This is a counter-history assembled out of the aspirations, alternative stories and contradictions behind the dominant notion of progress that has captivated our imagination and defined our relationship with the environment. In an age on unprecedented human impact on the planet, we urgently need to reflect on the fundamental assumptions and prejudices that we use to justify our action.
Through visual essays, texts and interviews, this book assembles fifteen accounts of the unexpected consequences of human manipulation of the human environment, especially linking daily life and the extraction of natural resources. Occurring at different moments over more than half a century and across an immense territory, these stories and points of view together expose some of the multifaceted and contradictory relationships that modern society has developed with the world.
The case of Canada is just one example of the striking contradiction between an idealized vision of nature and a troubling, more complex reality. We need new narratives that develop our critical awareness of these contradictions and tensions in our lives.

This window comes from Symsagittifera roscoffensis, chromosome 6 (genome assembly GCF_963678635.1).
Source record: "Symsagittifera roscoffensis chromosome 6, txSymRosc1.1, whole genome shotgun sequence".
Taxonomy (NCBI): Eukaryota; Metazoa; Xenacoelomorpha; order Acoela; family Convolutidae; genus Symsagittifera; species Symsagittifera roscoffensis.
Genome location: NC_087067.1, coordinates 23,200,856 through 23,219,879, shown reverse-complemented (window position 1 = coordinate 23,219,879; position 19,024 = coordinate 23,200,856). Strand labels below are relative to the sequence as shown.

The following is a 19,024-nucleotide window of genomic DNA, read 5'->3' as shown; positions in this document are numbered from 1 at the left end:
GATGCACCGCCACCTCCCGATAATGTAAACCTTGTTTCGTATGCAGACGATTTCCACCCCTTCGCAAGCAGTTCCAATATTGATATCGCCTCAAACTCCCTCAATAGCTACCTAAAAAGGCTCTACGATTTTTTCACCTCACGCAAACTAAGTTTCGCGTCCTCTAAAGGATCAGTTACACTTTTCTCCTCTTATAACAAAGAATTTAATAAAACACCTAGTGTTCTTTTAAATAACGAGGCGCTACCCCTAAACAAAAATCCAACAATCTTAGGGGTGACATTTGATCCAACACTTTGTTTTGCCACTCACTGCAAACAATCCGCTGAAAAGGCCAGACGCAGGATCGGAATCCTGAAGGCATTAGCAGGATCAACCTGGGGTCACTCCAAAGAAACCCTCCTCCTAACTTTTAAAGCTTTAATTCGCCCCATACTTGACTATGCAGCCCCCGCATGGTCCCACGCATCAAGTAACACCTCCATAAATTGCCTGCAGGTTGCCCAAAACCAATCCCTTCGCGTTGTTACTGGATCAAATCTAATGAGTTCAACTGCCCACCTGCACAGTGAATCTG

Edited by Lev Bratishenko and Mirko Zardini
Essay by Mirko Zardini
Texts by Brian Brennan, David Cayley and Dean Bavington, Douglas Coupland, Caroline Desbiens, Elizabeth R. DeSombre, Emily Eaton, David Gray-Donald, Andrew Nikiforuk, Margo Pfeiff, Christopher Pollon, Edward Struzik, Martha Troian, Charles Wilkins, and Chris Windeyer
Interviews with Bill Darnell and Elisa Birnbaum, Marianne Nicholson and Taiaiake Alfred, John Ralston Saul, David Suzuki and Graeme Wynn, and Terry-Lynn Williams-Davidson and David Boyd by Lev Bratishenko and Mirko Zardini
Graphic design by Christian Lange and Ibrahim Öztaş
Published in French as Le temps presse : Une contre-histoire environnementale du Canada moderne
Co-published with Jap Sam Books
Softcover, 368 pages